If The World Were White

by The Cowl Editor on January 18, 2018


black and white stick figures standing beside each other
Photo courtesy of juniaproject.com

by Marelle Hipolito ’21


If the world were white, you would have no jokes.

You would just talk about the weather, who won last night

The guy or the girl, the couple in a fight

That is, if the world were white.


If the world were white, you would have no jokes

You would ask what I want to eat, what movie I’d want to see tonight

What dream car I want to buy

That is, if the world were white.


But, the world is not white. I am not white.

And we are not alright.

When I talk about the weather you ask how hot it was in my sweatshop

When I ask what happened last night, you ask if I saw the Border Patrol lights

Because the world is not white.


When I say I want to eat, you say you don’t like dog meat

When I want to watch a movie, you ask if my eyes are open, if I can actually see

When I describe my dream car, you say I’m an Asian girl, that I won’t even know how to drive

Because the world is not white.


I admit it, I do

Sometimes it’s innocent and funny, and I’ll laugh too

But a million pokes of a finger will turn into one stab of a knife

You laugh for a minute, I live with that stereotype my whole life

Because the world is not white.

Red and Green

by The Cowl Editor on December 8, 2017


two red orb ornaments dangle precariously from a bottom branch of a christmas tree; on the ground lies a broken ornament
Photo Courtesy of hearstapps.com

by Marelle Hipolito ’21

red. green. green, red.
what was once alive is now dead
red. green. green, red.
all because of something that should’ve been left unsaid

him, and his little bitta whiskey
me, and my now little brittle heart
why’d he have to open his mouth, and tear me apart?
now the chestnuts are cuts
the candy canes are pains
white Christmas, he drunkenly stained

red. green.
he wasn’t what he seemed.
red, to grinch green.
I became equally as mean.

broken ornaments and cold fireplaces, empty with no wood
blown out candles, no carolers in the neighborhood
dimmed star on the floor by the tree
unopened box of the nativity scene
why did he have to be so mean?

but, you glued the ornaments back together
made the embers spark, and fight back the cold weather
you sang songs of carolers down through the streets
lit the candles, and placed the star back on the top of the tree
next to a table where we set up the nativity scene
and you warmed my heart again, back to its size three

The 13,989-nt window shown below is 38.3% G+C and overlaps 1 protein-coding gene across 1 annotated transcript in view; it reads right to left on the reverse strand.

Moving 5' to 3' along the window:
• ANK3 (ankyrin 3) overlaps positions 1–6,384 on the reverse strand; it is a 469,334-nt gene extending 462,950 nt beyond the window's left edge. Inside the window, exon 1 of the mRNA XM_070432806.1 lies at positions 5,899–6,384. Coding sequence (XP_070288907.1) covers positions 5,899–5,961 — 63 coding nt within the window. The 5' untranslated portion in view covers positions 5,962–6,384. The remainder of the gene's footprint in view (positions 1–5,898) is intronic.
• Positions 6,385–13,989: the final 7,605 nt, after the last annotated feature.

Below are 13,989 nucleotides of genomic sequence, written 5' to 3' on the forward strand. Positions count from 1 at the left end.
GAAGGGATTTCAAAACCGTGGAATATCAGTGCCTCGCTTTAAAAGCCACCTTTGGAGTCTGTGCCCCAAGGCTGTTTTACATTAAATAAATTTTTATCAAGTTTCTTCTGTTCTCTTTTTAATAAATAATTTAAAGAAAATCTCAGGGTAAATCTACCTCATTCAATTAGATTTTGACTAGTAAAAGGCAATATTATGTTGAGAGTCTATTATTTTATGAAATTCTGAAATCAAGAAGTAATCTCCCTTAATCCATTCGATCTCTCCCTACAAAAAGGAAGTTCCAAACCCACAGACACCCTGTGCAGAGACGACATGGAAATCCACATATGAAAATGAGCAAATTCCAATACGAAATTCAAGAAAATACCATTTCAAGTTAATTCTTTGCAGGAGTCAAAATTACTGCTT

green, red.
you’re sweeter than gingerbread
green, to love red.
you’re the merry to my Christmas,

the end.

Your Majesty

by The Cowl Editor on November 30, 2017


Photo courtesy of wikimedia.org

by Marelle Hipolito ’21



are in the ocean.

they stay in the background.

give all their life to

the surrounding ocean, and there is


nothing left for them to uphold.

everything to love about them: gone.

Unless, of course, they are for the ocean.

They are beautiful when wet, with the ocean salt

They are loved when skipped, in the ocean

Only remembered and found, in the ocean.

moving with the flow, they agree to choices,

choices that they do not make for themselves.

These are choices that benefit the tide of the ocean

The wave of the ocean

Everything for the ocean

sacrificing their existence for the other.

colored gray, weathered by rough environment

harshness on their surfaces:

it makes them weak—dependent.

You made me YOUR PEBBLE.

Your life, YOU were the great wondrous ocean, and I, I!

I was merely a crumb under your fingernails but when you. needed. me—NO!

I, then, was so much MORE IMPORTANT.

you would not be ANYWHERE without me, the small, gray pebble that you molded into your slave

I used to be my own rock, confident and proud, but you seduced me into your waves

into the shriveled up person that I am now


this is how you REPAY ME?

you weakened and minimized me into this small

shy pebble that needed your approval for everything

YOUR MAJESTY—what should I do for you next?

Where do you want me to sit, where do you want me to stand?

what kind of tide should I flow with now?

What kind of wave should I bear with now?

High, low, it’s up to you! I am for you, only you, there is nowhere else to go to

whatever will appease you, great ocean king of my life

you put me down so you could step up on my shoulders so you can be at the great height you are at now